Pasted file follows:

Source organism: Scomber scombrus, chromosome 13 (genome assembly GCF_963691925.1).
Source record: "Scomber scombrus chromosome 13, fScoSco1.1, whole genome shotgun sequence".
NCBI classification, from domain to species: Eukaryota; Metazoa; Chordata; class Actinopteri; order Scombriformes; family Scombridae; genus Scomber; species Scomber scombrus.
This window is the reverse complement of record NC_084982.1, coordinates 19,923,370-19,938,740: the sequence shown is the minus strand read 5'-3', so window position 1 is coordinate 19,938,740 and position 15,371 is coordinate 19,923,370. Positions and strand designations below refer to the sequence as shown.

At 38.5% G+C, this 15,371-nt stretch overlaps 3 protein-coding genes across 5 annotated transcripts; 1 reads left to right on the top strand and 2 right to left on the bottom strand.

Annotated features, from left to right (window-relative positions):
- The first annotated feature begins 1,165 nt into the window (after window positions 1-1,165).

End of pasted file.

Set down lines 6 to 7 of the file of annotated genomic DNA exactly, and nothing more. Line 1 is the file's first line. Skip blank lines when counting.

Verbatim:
Annotated features, from left to right (window-relative positions):
- The first annotated feature begins 1,165 nt into the window (after window positions 1-1,165).